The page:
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Tyrone Howe: Irish rugby thriving in tough times

In the traditional Christmas Day Queen’s Speech, it was suggested that 2009 could be a year best forgotten.

Given the hardships of recession and the credit crunch, it is fair comment — here it has been incredibly tough, while in the south, the world has been turned upside down.

How ironic, then, that rugby union has thrived throughout this difficult time and achieved its greatest ever year.

Forgettable could hardly be further from the truth. A Magners League title, a Heineken Cup triumph, a Grand Slam, the first since 1948, and a year of unbeaten international rugby for Ireland — absolutely unforgettable would be closer to the mark. For Irish rugby it was a true ‘annus mirabilis’.

Here in Ulster the second half of the year has given us reason to be more positive about the state of the game here.

Performances have improved, and it feels like we have the right man in Brian McLaughlin to lead us forward.

We are not out of the woods yet, far from it, and consistency is still the key target for the squad and coaching staff, but I am convinced that Ulster is in good hands and on the right road back.

A current eighth place in the Magners League does not do justice to the team’s efforts. Six points off fourth position gives everyone something real to aspire to, but as I predicted in my opening column at the start of the season, I would see a solid mid table finishing position as positive progress, considering the turmoil of the last few seasons.

Back to the wider perspective and it may be difficult to imagine how 2009 could be bettered in terms of rugby achievements. But, of course, it can.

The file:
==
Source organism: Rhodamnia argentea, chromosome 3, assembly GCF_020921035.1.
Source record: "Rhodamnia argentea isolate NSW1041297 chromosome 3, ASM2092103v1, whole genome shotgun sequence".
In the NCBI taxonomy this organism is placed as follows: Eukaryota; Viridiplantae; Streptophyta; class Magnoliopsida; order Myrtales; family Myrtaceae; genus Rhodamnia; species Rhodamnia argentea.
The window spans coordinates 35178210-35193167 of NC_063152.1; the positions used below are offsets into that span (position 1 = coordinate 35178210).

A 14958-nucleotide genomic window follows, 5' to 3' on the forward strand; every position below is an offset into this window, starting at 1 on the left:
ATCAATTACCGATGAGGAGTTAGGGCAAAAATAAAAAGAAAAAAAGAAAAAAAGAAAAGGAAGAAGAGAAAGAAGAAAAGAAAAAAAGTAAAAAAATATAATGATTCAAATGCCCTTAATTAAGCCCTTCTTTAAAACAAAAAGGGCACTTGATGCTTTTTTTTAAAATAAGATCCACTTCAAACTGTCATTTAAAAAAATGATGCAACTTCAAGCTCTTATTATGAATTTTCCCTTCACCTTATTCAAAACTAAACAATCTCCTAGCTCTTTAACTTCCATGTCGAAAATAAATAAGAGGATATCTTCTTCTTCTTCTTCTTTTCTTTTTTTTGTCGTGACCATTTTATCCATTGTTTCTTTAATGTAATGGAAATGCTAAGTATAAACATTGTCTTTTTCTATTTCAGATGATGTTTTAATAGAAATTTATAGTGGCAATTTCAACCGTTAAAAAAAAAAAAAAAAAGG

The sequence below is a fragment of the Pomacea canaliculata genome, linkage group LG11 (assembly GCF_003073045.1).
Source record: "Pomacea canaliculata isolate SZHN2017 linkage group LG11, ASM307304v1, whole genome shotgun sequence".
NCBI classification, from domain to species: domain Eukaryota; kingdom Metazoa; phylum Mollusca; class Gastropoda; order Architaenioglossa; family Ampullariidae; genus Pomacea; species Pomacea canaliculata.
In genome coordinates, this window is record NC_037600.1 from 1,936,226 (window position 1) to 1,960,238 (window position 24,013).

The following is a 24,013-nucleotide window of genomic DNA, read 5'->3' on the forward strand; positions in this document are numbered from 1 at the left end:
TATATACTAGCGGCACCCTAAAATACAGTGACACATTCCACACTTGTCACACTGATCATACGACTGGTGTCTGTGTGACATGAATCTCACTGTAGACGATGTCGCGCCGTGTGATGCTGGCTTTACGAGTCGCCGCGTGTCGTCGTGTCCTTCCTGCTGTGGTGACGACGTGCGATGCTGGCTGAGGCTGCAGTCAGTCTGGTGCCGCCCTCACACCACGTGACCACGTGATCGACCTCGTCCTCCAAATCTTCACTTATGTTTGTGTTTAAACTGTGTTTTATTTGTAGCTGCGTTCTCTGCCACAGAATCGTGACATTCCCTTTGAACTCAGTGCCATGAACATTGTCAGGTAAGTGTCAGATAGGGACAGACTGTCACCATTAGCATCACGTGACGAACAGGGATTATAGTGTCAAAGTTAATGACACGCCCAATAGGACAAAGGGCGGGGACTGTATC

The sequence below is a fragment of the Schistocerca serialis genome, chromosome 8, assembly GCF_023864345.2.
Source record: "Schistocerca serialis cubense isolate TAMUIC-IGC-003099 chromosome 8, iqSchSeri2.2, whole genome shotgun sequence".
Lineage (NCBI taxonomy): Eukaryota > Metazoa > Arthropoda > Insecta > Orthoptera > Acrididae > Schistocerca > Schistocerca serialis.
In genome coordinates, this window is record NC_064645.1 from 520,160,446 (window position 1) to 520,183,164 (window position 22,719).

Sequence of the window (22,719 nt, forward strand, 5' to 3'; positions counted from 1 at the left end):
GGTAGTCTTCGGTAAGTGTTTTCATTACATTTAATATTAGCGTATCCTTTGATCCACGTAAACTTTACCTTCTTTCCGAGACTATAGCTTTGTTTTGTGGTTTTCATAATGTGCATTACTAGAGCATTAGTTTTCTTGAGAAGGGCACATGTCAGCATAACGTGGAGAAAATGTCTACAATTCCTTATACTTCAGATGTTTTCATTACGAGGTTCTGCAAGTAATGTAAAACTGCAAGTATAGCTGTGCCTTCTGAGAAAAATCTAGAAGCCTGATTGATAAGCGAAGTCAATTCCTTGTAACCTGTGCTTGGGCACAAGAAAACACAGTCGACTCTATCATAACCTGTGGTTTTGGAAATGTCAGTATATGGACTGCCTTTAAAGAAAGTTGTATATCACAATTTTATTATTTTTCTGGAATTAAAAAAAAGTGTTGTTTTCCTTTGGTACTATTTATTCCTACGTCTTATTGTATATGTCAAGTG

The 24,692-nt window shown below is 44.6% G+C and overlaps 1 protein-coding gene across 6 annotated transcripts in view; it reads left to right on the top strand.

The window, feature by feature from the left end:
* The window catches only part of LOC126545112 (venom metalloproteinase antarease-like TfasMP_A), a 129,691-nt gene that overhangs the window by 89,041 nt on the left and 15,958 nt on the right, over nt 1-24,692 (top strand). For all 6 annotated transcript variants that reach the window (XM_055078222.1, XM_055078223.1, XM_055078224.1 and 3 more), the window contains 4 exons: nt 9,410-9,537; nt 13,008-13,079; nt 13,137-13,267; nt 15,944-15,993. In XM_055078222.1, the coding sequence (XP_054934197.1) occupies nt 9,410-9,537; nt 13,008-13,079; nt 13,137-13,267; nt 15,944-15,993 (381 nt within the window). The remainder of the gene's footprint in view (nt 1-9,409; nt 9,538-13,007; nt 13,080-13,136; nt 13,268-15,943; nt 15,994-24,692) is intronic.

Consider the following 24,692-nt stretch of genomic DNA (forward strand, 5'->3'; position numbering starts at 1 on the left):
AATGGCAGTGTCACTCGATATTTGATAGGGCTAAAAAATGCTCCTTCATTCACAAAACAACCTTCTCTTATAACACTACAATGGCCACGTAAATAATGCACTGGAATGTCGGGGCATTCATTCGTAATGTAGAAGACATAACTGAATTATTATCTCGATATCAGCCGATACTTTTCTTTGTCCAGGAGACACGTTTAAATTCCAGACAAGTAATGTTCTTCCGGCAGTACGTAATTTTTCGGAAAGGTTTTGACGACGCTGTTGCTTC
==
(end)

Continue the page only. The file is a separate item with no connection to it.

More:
However, for Irish rugby to remain at the forefront of Northern Hemisphere rugby, it will require every ounce of its resolve.

Currently in second and fourth position respectively, it is more than likely that one of, if not both, Leinster and Munster will contest the Magners League Grand Final.

If either can play to their potential, it is hard to see a better side in the domestic competition, no matter what the league positions suggest.

The same could be said in the Heineken Cup. Munster’s superb bonus point away victory over Perpignan now rewards them with the potential to not only qualify but also to secure a vital home berth in the quarter-final stages.

Leinster showed in their back to back games with the Scarlets that, when they really click, they can play stylish and ruthless rugby.

Despite an almighty battle ahead against London Irish in their final qualifying Heineken game, I expect Leinster to make the knock-out stages, but if they miss out on a home fixture in the quarters, they will be under enor

mous pressure to deliver a final hurrah for outgoing coach Michael Cheika.

While Ulster’s Heineken Cup chances may not theoretically be over, Stade Francais are in charge of their own destiny.

Whatever happens, Ulster need to look for another two big performances against Edinburgh and Bath, as a place beckons in the knock-out stages of the Amlin Challenge Cup. At the very least, this would get our team more conditioned to playing European rugby after mid-January — while it might not seem as long, it is over a decade since that happened.

The first half of 2010 gives us so much to look forward to in all competitions, but the greatest of all would be a back-to-back Grand Slam.

The last Six Nations started with a sterling performance against France, and with this fixture away in the Stade de France, I have a feeling that our chances of history-making may well depend, once again, on how our Gallic neighbours feel in the early evening of February 13.

Belfast Telegraph

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